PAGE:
In the not too distant future, scientists predict the Arctic Ocean will be largely sea ice free in summer – but pinpointing when is more difficult. But does it matter if it happens sooner rather than later? Here are five reasons why it might.
Arctic sea ice is declining rapidly, with the seasonal low in summer shrinking particularly quickly. Scientists have different ways to predict Arctic sea ice decline. If melting continues as it has in recent years, it could be as soon as 2020, but climate models suggest it won’t happen until 2040 or later. So far, it’s not clear which is more likely – see here for more.
But why does it matter how quickly it happens?
1. Loss of ice means more heat is absorbed
Albedo is a measure of how well the earth’s surface reflects sunlight. Snow-covered sea ice has a high albedo and reflects 85 per cent of sunlight. But the open water revealed as ice melts is darker and absorbs more – reflecting just seven per cent. The less sunlight is reflected, the more heat the planet absorbs.
Professor Jennifer Francis from Rutgers University explained recently that losing reflective sea ice can, in turn, speed up surface warming – what’s known as a positive feedback. She says:
“As sea ice retreats, sunshine that would have been reflected back to space by the bright ice is instead absorbed by the ocean, which heats up, melting even more ice.”
The heat doesn’t only warm the oceans. Francis explains excess heat entering the oceans during summer is later released back into the atmosphere – raising atmospheric temperatures too. It’s one important reason why the Arctic is warming faster than the rest of the planet.
2. Melting Greenland ice sheet raises sea levels
In fact, the loss of reflective sea ice is part of the reason Arctic temperature has risen three times faster than the global average in recent decades. This effect, known as Arctic amplification, has consequences for nearby land ice, too.
As land ice melts, it adds freshwater to the oceans causing sea levels to rise, and surface melt from Greenland is increasing, as the image below shows. Satellite data suggest over the last 20 years, the Greenland ice sheet has lost 140 billion tonnes of ice per year.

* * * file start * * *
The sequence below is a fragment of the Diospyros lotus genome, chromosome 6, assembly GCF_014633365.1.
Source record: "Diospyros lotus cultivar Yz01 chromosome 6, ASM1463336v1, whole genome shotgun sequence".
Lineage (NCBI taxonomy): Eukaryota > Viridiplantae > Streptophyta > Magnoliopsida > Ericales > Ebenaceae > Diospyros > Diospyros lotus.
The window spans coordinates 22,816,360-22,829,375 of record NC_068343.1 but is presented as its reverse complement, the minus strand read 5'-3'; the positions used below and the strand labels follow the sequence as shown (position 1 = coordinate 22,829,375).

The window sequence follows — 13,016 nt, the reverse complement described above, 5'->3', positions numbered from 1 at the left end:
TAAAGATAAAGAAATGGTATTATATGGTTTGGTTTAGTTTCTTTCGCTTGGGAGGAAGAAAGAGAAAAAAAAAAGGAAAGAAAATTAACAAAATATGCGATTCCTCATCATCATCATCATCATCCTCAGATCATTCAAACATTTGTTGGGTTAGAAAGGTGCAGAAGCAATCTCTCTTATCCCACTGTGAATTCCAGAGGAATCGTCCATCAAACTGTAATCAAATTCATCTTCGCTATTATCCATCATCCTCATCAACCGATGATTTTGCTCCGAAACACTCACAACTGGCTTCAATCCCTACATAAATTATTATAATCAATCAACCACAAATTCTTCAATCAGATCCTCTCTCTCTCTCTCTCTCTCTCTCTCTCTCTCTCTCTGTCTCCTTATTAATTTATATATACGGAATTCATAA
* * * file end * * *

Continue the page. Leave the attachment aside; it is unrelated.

This has raised sea levels by about 7.8 millimetres – 12 per cent of total sea level rise in that time. The newest climate models project that by 2100, Greenland’s ice sheet could contribute four to nine centimetres to sea level. Earlier estimates had put that figure anywhere between one and 12 centimetres.
Warmer, sea ice free oceans could also increase melting from Greenland’s glaciers. Professor Andrew Shepherd from Leeds University tells us:
“[S]mall increases in ocean temperature can quickly destabilise glaciers that flow into the oceans, and so we could expect further ice losses due to that effect too.”
The quicker sea ice loss causes Arctic temperatures to rise, the faster the Greenland ice sheet is likely to melt – and while it isn’t going to disappear any time soon, this contributes more to sea level rise.
3. Thawing permafrost amplifies warming
Rising Arctic temperatures are thawing once-frozen ground in the Arctic – known as permafrost. Scientists are concerned carbon dioxide and methane released from the carbon-rich permafrost could cause additional warming by adding to greenhouse gases already in the atmosphere – another positive feedback. Frozen methane also exists in methane hydrates in the sea floor.